– George W. Bush, On his conversation with Iraqi Prime Minister Ayad Allawi, 28 April 2005

It is depressing to watch the US government pressure the Iraqi Transitional National Assembly to complete the drafting of its country’s constitution. As always, the Bush administration places higher priority on partisan politics at home than the successful democratization and governance of Iraq. If constitution drafting can be checked off the to-do list, then Republicans standing for re-election in 2006 can point to a tangible accomplishment of the new Iraqi government, and try to strike a hopeful note about the abysmal situation they and their president have created.

But will a constitution created in haste really signal a positive achievement? In all likelihood, it will simply codify, in the nation’s supreme legal document, the sectarian divisions that already threaten to rip the country apart. The Sunis remain largely estranged from the process. The kind of negotiation and compromise necessary to build sufficient cohesion to avoid civil war will take time.

But now the first arbitrary deadline has been passed and the Bush administration wants the constitution done yesterday!

The drafting of a constitution is the single most important political act in the governance of a country. If America is, as our politicians like to tell us, the greatest nation on earth – and, indeed, if that phrase has any discernable meaning beyond its hollow, prideful jingoism – it is entirely down to the fact that it has an absolutely beautiful constitutional system. Sure, the US Constitution contains the quirks borne of compromise and historical context. Sure, Madison and others agreed, even at the time, that it was an imperfect document. Sure, the Constitution is more principled and noble in conception than it is in practice, given the careless disregard our politicians sometimes have for it. But no other country in the world has so ably defined the mechanisms of self-governance, finding the delicate balance between effective administration of the public welfare and curtailing the awesome power of the state over the rights of the individual.

The American experience itself shows that these things take time. The Philadelphia Constitutional Convention of 1787 commenced on 25 May. It was not until 29 September – more than four months later – that the Constitution was approved by Congress and sent to the states for ratification. This is more than a month longer than the Bush administration mandated for the drafting of Iraq’s Constitution. And let’s not forget that the work of the Constitutional Convention was preceded by the Annapolis Conference in 1786 and by weeks of crucial advance work by James Madison and the delegates of Virginia; or that the Bill of Rights, the crowning achievement of American constitutionalism, wasn’t ratified until 1791. The Iraqis were starting from scratch on 16 May, and were asked to be done by 15 August.

You may also have noticed that the Iraqi’s are working under somewhat more difficult circumstances than the American delegates to the Constitutional Convention in Philadelphia. America was enjoying peace and prosperity unheard of in a newly-minted, formerly colonial country. The delegates to the convention were all established legislators and included some of the most brilliant political minds of their day – or of any day, for that matter. The issues dividing the delegates were well-drawn, with the country having had the benefit of nearly a decade of experience with democratic self-governance under the Articles of Confederation. Iraq, on the other hand, is a shambles. It’s all the constitutional delegates can do to get themselves to the meetings alive!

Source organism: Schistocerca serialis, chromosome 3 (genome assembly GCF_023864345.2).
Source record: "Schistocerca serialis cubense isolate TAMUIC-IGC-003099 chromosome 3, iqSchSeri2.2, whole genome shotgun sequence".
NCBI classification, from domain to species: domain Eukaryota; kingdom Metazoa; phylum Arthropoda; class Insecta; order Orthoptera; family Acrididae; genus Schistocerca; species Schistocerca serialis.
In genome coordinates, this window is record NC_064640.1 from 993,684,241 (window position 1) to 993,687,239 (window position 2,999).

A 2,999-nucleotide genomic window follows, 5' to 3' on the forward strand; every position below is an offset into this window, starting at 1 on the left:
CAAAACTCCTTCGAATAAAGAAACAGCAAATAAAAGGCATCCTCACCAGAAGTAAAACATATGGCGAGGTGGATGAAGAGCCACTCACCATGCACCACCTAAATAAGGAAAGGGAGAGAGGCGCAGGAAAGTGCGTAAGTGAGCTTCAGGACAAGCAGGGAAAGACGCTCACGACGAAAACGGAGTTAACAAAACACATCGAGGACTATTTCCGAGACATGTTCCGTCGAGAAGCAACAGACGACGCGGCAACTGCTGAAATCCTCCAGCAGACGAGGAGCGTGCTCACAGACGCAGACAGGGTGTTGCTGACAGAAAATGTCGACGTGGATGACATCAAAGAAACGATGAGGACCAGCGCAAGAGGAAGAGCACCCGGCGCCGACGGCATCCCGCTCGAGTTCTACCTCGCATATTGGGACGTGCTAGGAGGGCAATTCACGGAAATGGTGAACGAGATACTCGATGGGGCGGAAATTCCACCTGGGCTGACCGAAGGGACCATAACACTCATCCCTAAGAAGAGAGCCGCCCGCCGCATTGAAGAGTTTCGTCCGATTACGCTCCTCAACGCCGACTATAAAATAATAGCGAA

It is patently unrealistic to expect an inexperienced, cobbled-together, sectarian, shell-shocked group of would-be politicians to do in three months what James Madison, Alexander Hamilton, Roger Sherman, and their colleagues could not do in four.

If only President Bush weren’t on another protracted vacation, he might be able to lend them a hand.


Blasts from the Past

Man Up!
Man up you pussy!

... because the idiocy of manliness is an evergreen topic.

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Talking Turkey
how to cook a perfect turkey in half the time

... because Canada and the US will celebrate their Thanksgiving holidays and, regrettably and preventably, not 1-cook-in-10 will serve a decent turkey.

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Filial Piety Awareness Day
Kaki Tusler, Mother's Day Celebrant

... because everyday is Mother's Day.

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America Dreaming Small
American Dream

... because the American Dream seems but a distant memory, given the country's dominant ethos of small-mindedness.

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Serenity and Gratitude to Bring in the New Year
New Year's Eve at Tibetan Pavillion

... to remind us that not every mix of Tibetans and Western spiritual seekers has to be nauseating.

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Incredible Vision
Infinite Vision

... to celebrate the new edition of Infinite Vision published in India.

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Expelliarmus! Harry Potter and the Path to Gandhian Nonviolence
Expelliarmus, Potter, Gandhi, Nonviolence

... reprised because military strategy seems more cruel and less effective than ever -- and certainly there is a better way.

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India Going Nowhere Fast
Nano in Flames

... because cars are ruining Pondicherry, where I live. How badly are they fucking up your Indian town?

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Understanding the Gift Economy
Gift Economy Explained

... reprinted because more-and-more people seem want to understand the gift economy. (Yeah!)